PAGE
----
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May 27, 2009


(HOUSTON) – A Houston woman convicted of mail fraud and aggravated identity theft for her conduct in filing fraudulent claims for FEMA assistance for Hurricanes Katrina, Rita and Ike has been sentenced to almost five years in federal prison without parole, acting United States Attorney Tim Johnson announced today. The 57-month sentenced imposed today by U.S. District Judge David Hittner on Phyllis Ann Taylor, 28, of Houston, is equal to the longest sentence imposed in the Southern District of Texas for FEMA fraud relating to Hurricane Katrina and is one of the lengthiest sentences imposed nationwide.     
At a hearing this morning, Judge Hittner sentenced Taylor to a 33-month prison term for her mail fraud conviction and a consecutive 24-month prison term for her aggravated identity theft conviction. The sentence imposed for the mail fraud conviction constitutes an upward departure from the calculated guidelines range. The court based its decision to increase the sentenced  based on Taylor’s extensive criminal history and her conduct in this case which Judge Hittner characterized as having “lacked sensitivity and empathy” because it took advantage of programs intended to assist actual hurricane victims. The court also ordered Taylor to pay restitution in the amount of $58,913 and ordered her to serve a three-year-term of supervised release upon her release from prison. Taylor has been in federal custody since her arrest in September 2008.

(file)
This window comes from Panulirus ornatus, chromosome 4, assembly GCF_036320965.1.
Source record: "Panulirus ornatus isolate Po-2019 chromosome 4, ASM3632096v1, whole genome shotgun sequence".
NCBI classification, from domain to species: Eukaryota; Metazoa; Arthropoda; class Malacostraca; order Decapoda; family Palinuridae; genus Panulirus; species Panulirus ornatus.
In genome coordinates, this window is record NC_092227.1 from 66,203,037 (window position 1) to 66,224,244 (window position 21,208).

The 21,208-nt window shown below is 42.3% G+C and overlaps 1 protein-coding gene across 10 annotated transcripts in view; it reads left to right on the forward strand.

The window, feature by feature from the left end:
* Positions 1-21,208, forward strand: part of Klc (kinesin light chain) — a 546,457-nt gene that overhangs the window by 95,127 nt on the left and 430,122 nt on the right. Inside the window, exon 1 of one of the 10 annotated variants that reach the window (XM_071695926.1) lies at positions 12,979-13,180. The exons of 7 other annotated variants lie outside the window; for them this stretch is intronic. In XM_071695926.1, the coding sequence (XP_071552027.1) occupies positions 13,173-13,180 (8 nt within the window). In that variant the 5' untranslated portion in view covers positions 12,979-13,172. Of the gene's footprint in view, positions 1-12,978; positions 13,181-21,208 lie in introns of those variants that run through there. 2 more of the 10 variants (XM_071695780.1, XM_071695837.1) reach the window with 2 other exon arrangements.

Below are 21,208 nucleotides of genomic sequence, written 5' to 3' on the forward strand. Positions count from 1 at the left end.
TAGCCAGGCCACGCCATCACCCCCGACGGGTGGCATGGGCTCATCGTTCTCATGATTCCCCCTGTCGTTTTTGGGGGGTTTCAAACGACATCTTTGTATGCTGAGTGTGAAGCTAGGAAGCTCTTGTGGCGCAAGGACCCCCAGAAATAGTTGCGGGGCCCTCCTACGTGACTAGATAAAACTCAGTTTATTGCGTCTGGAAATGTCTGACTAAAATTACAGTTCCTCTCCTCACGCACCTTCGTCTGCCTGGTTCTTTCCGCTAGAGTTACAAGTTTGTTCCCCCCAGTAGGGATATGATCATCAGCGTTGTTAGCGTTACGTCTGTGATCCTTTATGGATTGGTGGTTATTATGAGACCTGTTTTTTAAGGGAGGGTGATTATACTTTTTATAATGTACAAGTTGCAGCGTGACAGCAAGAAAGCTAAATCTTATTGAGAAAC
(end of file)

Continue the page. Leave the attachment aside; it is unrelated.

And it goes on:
Taylor was responsible for filing a dozen claims with FEMA for Katrina and Rita assistance using slight variations of her name. After the first claim in which she listed her actual residence at the time of Katrina in Marrero, La., Taylor began using false damaged residences in New Orleans for the Katrina claims and Lake Charles for the Rita claims. After the first claim in which she used her actual Social Security number, Taylor used other Social Security numbers, all of which were actually assigned to other individuals, in subsequent claims. Taylor had the FEMA checks mailed to her in Houston where she relocated after Katrina. Then in 2008, after Hurricane Ike, Taylor filed a claim falsely stating that she resided in Galveston, but that fraudulent claim was discovered before it was paid.           
This case was investigated by the Department of Homeland Security Office of Inspector General (OIG) with assistance from the Department of Housing and Urban Development OIG. It was prosecuted by Assistant United States Attorney Gregg Costa.

Eighty-nine defendants have been charged in the Southern District with fraud relating to Hurricanes Katrina, Rita or Ike. Taylor was the first charged with fraud involving Ike. The United States Attorney's Office for the Southern District of Texas is a member of the Department of Justice's Hurricane Katrina Fraud Task Force, created to deter, detect and prosecute unscrupulous individuals who try to take advantage of the Hurricane Katrina and Hurricane Rita disasters. The Task Force is comprised of federal, state and local law enforcement investigating agencies and the United States Attorney’s Offices in the Gulf Coast region and nationwide.
Anyone suspecting criminal activity involving disaster assistance programs can make an anonymous report by calling the toll-free Hurricane Relief Fraud Hotline, 1-866-720-5721 or contacting the Disaster Fraud Fax at 1-225-334-4707 or the Disaster Fraud e-mail at, 24 hours a day, seven days a week until further notice. Information can also be e-mailed to the inspector general at or sent by surface mail, with as many details as possible, to:

National Center for Disaster Fraud
Baton Rouge, LA 70821-4909
Department of Homeland Security
Washington, DC. 20528
Attn: Office of Inspector General, Hotline.




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